$$F_{{{\text{final}}}} = \beta_{{{\text{hog}}}} F_{{{\text{hog}}}} + \beta_{{{\text{cn}}}} F_{{{\text{cn}}}} + \beta_{{{\text{cnn}}}} F_{{{\text{cnn}}}} .$$

(5)

The final result can be obtained by finding the maximum response value position in \(F_{{{\text{final}}}}\). We adjust the weights of the three features based on the tracking results of the previous frame to take into account the different importance of the three features at different moments or scenes for building the target appearance model. To efficiently adjust the weights and better capture changes in the target appearance, the weight corresponding to a feature is determined by the agreement between the tracking result of that feature alone and the final tracking result \(F_{{{\text{final}}}}\).

If the tracking result obtained with a feature alone is very closely matched with the final tracking result \(F_{{{\text{final}}}}\), then the feature can simulate the appearance of the target well and the feature will be given a higher weight. On the other hand, if the tracking result of a feature is very different from the final tracking result \(F_{{{\text{final}}}}\), then the feature is not suitable for modeling the target appearance in the current tracking scenario, and therefore the feature is assigned by a small weight. We obtain the prediction results \(P_{{{\text{hog}}}} , \, P_{{{\text{cn}}}} , \, P_{{{\text{cnn}}}}\) and \(P_{{{\text{final}}}}\) by \(F_{{{\text{hog}}}} , \, F_{{{\text{cn}}}} , \, F_{{{\text{cnn}}}}\) and \(F_{{{\text{final}}}}\) response maps, respectively. The overlap between the individual feature result and the final result indicates the importance of the individual features in the current frame. The agreement between the multiple features and the final result can be calculated as follows:

$$O_{j}^{T} = \frac{{{\text{Area}}\left( {P_{j}^{T} \cap P_{{{\text{final}}}}^{T} } \right)}}{{{\text{Area}}\left( {P_{j}^{T} \cup P_{{{\text{final}}}}^{T} } \right)}},$$

(6)

where \(P_{j}^{T}\) denotes the results of single feature, \(P_{{{\text{final}}}}^{T}\) is the final tracking result.

In order to improve the robustness and tracking accuracy of the system, we need to take into account the *n* most recent consecutive reliable frames and calculate the temporal consistency of individual features, respectively. The specific definition of reliable frames will be given when the model update strategy is introduced. Therefore, considering the previous *n* reliable frames, we calculate the temporal consistency of single feature as follows (\(N_{r}\) denotes the set of the previous *n* reliable frames):

$$O_{j} = \left( {1 - \alpha } \right)\left( {\sum\limits_{{t \in N_{r} }} {O_{j}^{t} } } \right) + \alpha O_{j}^{T} ,$$

(7)

where \(\alpha\) is learning rate for agreement between the multiple features and the final result. \(\alpha\) is a constant that controls the effect of the current frame feature consistency on the overall feature response map fusion weight. Finally, the weight of the single feature can be calculated as follows:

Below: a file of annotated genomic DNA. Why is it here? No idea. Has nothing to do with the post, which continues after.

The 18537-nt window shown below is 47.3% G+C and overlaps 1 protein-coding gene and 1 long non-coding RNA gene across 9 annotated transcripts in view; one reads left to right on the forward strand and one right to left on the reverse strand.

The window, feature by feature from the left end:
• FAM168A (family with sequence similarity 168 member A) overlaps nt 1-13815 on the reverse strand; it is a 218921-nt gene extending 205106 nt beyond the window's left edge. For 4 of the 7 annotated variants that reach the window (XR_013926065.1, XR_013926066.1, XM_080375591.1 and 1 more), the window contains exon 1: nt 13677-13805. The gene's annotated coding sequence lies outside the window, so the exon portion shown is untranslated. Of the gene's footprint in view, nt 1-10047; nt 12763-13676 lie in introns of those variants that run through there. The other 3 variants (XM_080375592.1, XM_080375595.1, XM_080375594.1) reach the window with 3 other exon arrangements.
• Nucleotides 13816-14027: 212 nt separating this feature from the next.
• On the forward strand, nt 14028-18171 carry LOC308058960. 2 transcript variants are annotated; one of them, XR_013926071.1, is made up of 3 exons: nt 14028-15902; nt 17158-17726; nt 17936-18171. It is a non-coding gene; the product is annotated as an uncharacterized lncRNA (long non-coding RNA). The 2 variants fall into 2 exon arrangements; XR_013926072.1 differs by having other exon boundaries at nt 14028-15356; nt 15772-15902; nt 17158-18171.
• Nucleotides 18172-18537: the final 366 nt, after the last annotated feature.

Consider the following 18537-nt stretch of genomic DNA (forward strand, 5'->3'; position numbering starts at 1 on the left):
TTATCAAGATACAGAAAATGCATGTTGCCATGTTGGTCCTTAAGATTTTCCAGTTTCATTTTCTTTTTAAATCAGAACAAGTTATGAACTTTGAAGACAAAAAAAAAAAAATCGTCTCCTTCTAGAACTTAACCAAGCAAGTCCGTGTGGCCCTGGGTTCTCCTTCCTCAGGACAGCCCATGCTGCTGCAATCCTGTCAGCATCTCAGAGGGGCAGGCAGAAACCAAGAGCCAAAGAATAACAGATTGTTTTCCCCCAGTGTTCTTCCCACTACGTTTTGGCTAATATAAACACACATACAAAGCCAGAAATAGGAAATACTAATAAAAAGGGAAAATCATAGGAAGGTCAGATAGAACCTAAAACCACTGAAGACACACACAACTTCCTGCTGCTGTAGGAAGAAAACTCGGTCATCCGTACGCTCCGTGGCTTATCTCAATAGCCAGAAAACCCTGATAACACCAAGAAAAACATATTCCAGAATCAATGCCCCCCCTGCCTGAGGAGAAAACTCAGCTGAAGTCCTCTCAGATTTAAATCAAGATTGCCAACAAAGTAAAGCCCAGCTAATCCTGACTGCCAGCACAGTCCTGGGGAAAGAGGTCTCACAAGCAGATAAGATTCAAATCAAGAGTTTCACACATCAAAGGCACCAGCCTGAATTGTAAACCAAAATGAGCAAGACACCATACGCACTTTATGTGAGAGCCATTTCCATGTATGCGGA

$$\beta_{j} = \frac{{O_{j} }}{{\sum\nolimits_{{k \in \left\{ {\text{hog,cn,cnn}} \right\}}} {O_{k} } }}, \, j \in \left\{ {\left. {\text{hog,cn,cnn}} \right\}} \right.,$$

(8)

The larger the \(\beta\) is, the more suitable the current feature is to build the target appearance model in the current scene. In the first frame, we consider that all three features have the same importance, so we set \(\beta_{{{\text{hog}}}}\), \({\upbeta }_{{{\text{cn}}}}\), \({\upbeta }_{{{\text{cnn}}}}\) all to 0.33.

### Anti-occlusion mechanism

The target is often occluded by other objects during tracking, resulting in tracking failure, which indicates that how to deal with the occlusion problem becomes a crucial concern for target tracking. After extensive experiments, it is found that there are multiple local peaks in the response map of the tracker when it is partially occluded. However, most current tracking algorithms select only the global peak as the final position of the target and ignore other local peaks. In fact, the features extracted from the target location are also polluted when the target is occluded, which causes the response value of the real location of the target to be low. In addition, the tracker model is updated in each frame and objects that obscure the target are added to the tracking model as tracking targets. However, since the tracking target model is not completely corrupted, the confidence level obtained for the region containing the real target is also higher than that of the general background map, so it means that the local peaks may also be the real position of the target. Therefore, when there are multiple peaks in the response map, we need to evaluate whether the local peaks are the real position of the target.